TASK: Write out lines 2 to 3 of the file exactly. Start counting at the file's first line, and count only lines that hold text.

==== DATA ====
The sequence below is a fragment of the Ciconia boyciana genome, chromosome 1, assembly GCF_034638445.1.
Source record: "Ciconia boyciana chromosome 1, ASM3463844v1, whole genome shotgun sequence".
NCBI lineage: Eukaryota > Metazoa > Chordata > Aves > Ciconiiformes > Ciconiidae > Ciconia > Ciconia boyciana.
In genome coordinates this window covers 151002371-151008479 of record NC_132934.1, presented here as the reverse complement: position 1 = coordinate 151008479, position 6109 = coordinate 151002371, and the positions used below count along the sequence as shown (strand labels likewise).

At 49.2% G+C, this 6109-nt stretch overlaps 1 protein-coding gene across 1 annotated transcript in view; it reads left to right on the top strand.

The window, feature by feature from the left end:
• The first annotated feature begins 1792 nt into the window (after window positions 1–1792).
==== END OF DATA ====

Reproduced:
Source record: "Ciconia boyciana chromosome 1, ASM3463844v1, whole genome shotgun sequence".
NCBI lineage: Eukaryota > Metazoa > Chordata > Aves > Ciconiiformes > Ciconiidae > Ciconia > Ciconia boyciana.